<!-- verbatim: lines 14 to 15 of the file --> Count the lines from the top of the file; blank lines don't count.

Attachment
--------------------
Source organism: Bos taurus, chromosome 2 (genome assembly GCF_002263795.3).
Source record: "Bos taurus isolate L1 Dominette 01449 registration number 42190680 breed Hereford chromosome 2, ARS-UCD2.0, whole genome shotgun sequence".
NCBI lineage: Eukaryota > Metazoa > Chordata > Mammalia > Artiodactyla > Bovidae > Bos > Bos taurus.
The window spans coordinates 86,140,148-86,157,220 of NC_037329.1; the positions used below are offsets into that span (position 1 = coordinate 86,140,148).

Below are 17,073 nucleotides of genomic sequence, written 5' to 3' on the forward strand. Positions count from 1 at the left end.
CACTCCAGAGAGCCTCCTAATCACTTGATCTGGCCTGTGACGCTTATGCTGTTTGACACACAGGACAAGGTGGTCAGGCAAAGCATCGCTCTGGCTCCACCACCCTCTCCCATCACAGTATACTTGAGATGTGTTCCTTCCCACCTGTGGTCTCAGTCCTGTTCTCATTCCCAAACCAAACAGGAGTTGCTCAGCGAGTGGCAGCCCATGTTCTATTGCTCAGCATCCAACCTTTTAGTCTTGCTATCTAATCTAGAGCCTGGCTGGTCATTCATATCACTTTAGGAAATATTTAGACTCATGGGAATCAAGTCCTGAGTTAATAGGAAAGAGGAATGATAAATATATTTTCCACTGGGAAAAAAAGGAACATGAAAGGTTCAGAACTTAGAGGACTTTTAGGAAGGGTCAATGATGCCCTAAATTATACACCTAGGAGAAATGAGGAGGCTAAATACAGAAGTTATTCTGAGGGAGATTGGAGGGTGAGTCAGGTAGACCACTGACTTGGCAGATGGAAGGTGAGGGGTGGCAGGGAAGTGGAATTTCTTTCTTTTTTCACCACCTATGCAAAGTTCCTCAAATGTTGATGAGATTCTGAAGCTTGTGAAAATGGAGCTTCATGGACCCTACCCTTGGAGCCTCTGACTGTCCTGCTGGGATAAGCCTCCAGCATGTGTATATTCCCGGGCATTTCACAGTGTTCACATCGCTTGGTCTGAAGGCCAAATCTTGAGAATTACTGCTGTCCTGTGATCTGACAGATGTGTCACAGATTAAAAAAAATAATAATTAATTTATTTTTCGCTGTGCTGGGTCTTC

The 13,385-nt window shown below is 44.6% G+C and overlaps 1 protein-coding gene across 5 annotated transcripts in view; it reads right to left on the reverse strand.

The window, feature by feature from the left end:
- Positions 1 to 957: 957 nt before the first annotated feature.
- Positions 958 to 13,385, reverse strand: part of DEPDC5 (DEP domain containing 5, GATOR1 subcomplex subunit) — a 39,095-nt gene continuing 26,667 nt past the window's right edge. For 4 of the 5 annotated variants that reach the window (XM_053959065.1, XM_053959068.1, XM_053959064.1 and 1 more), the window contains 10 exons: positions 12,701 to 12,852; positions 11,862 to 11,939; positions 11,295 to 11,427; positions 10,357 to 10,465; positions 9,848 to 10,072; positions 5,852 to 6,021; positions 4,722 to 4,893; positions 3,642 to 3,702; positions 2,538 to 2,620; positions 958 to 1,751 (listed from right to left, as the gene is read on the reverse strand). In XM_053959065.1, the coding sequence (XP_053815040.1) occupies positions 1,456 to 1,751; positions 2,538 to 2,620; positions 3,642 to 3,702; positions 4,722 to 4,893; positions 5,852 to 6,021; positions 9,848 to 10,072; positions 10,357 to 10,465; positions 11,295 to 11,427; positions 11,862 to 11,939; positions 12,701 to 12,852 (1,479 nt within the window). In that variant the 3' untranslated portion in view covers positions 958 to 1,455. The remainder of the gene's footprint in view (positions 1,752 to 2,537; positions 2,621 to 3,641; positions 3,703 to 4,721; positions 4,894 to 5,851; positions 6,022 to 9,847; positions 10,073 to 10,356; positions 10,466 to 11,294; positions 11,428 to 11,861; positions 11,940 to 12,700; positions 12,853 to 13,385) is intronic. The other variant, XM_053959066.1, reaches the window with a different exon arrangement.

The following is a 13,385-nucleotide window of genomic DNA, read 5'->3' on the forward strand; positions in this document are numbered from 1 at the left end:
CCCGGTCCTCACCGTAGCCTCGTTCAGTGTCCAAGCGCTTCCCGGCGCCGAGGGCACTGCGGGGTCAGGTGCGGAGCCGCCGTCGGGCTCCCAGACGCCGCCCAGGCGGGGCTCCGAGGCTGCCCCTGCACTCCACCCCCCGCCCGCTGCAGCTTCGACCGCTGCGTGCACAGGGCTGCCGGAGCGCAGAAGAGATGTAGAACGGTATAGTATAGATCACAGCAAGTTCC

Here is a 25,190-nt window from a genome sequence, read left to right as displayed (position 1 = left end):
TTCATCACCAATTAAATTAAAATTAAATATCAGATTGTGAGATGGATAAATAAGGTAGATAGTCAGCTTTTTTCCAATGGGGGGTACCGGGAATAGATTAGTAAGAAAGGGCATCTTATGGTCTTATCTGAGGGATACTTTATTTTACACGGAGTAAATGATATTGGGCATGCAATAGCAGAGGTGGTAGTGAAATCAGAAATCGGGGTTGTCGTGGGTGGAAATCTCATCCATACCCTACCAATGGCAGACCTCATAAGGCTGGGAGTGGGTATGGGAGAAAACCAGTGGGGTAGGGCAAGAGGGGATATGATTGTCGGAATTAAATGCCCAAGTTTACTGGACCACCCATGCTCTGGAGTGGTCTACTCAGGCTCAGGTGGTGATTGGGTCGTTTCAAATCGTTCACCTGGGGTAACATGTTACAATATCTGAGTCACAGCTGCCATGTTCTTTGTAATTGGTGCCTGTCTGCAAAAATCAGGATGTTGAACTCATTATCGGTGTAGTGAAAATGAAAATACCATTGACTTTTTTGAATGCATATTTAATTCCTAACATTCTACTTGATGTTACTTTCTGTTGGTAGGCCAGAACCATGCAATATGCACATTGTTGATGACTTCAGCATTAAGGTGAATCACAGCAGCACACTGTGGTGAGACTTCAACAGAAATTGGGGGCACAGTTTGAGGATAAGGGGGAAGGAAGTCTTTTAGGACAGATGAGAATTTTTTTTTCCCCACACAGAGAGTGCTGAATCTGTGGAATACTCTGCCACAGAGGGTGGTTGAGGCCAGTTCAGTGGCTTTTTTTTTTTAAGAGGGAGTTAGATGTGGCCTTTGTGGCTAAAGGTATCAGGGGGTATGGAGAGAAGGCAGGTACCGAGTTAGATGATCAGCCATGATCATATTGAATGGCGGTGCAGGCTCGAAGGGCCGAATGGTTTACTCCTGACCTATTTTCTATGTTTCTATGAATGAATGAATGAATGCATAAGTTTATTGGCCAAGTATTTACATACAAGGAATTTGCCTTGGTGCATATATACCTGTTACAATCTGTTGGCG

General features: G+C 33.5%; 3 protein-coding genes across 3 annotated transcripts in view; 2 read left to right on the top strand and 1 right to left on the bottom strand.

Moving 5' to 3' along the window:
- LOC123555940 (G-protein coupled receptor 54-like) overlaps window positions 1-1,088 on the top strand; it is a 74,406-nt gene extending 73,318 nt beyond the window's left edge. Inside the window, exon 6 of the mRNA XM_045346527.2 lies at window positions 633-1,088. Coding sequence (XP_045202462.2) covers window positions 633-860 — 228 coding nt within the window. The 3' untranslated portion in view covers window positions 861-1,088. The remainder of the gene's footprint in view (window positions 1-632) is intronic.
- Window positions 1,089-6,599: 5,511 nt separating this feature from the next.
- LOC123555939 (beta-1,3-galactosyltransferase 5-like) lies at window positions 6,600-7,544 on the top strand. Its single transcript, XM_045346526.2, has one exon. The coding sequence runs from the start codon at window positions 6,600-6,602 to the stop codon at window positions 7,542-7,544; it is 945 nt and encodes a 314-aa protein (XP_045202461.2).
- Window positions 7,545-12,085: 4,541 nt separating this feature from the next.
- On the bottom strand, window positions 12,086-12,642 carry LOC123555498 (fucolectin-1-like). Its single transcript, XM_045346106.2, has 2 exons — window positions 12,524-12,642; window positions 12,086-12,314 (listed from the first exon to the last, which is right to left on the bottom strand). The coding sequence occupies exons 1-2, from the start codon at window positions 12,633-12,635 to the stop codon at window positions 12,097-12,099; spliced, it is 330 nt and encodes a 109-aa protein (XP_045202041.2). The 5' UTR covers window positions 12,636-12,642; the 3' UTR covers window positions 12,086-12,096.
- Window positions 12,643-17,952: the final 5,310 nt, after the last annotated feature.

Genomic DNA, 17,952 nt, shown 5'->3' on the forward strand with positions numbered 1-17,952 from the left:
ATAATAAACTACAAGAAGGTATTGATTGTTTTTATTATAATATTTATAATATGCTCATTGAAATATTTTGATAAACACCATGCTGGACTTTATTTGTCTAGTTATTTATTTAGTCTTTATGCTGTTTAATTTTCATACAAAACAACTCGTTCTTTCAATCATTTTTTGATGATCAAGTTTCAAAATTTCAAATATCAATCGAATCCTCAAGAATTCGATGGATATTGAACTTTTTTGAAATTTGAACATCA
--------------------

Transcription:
TTCATCACCAATTAAATTAAAATTAAATATCAGATTGTGAGATGGATAAATAAGGTAGATAGTCAGCTTTTTTCCAATGGGGGGTACCGGGAATAGATTAGTAAGAAAGGGCATCTTATGGTCTTATCTGAGGGATACTTTATTTTACACGGAGTAAATGATATTGGGCATGCAATAGCAGAGGTGGTAGTGAAATCAGAAATCGGGGTTGTCGTGGGTGGAAATCTCATCCATACCCTACCAATGGCAGACCTCATAAGGCTGGGAGTGGGTATGGGAGAAAACCAGTGGGGTAGGGCAAGAGGGGATATGATTGTCGGAATTAAATGCCCAAGTTTACTGGACCACCCATGCTCTGGAGTGGTCTACTCAGGCTCAGGTGGTGATTGGGTCGTTTCAAATCGTTCACCTGGGGTAACATGTTACAATATCTGAGTCACAGCTGCCATGTTCTTTGTAATTGGTGCCTGTCTGCAAAAATCAGGATGTTGAACTCATTATCGGTGTAGTGAAAATGAAAATACCATTGACTTTTTTGAATGCATATTTAATTCCTAACATTCTACTTGATGTTACTTTCTGTTGGTAGGCCAGAACCATGCAATATGCACATTGTTGATGACTTCAGCATTAAGGTGAATCACAGCAGCACACTGTGGTGAGACTTCAACAGAAATTGGGGGCACAGTTTGAGGATAAGGGGGAAGGAAGTCTTTTAGGACAGATGAGAATTTTTTTTTCCCCACACAGAGAGTGCTGAATCTGTGGAATACTCTGCCACAGAGGGTGGTTGAGGCCAGTTCAGTGGCTTTTTTTTTTTAAGAGGGAGTTAGATGTGGCCTTTGTGGCTAAAGGTATCAGGGGGTATGGAGAGAAGGCAGGTACCGAGTTAGATGATCAGCCATGATCATATTGAATGGCGGTGCAGGCTCGAAGGGCCGAATGGTTTACTCCTGACCTATTTTCTATGTTTCTATGAATGAATGAATGAATGCATAAGTTTATTGGCCAAGTATTTACATACAAGGAATTTGCCTTGGTGCATATATACCTGTTACAATCTGTTGGCG

General features: G+C 33.5%; 3 protein-coding genes across 3 annotated transcripts in view; 2 read left to right on the top strand and 1 right to left on the bottom strand.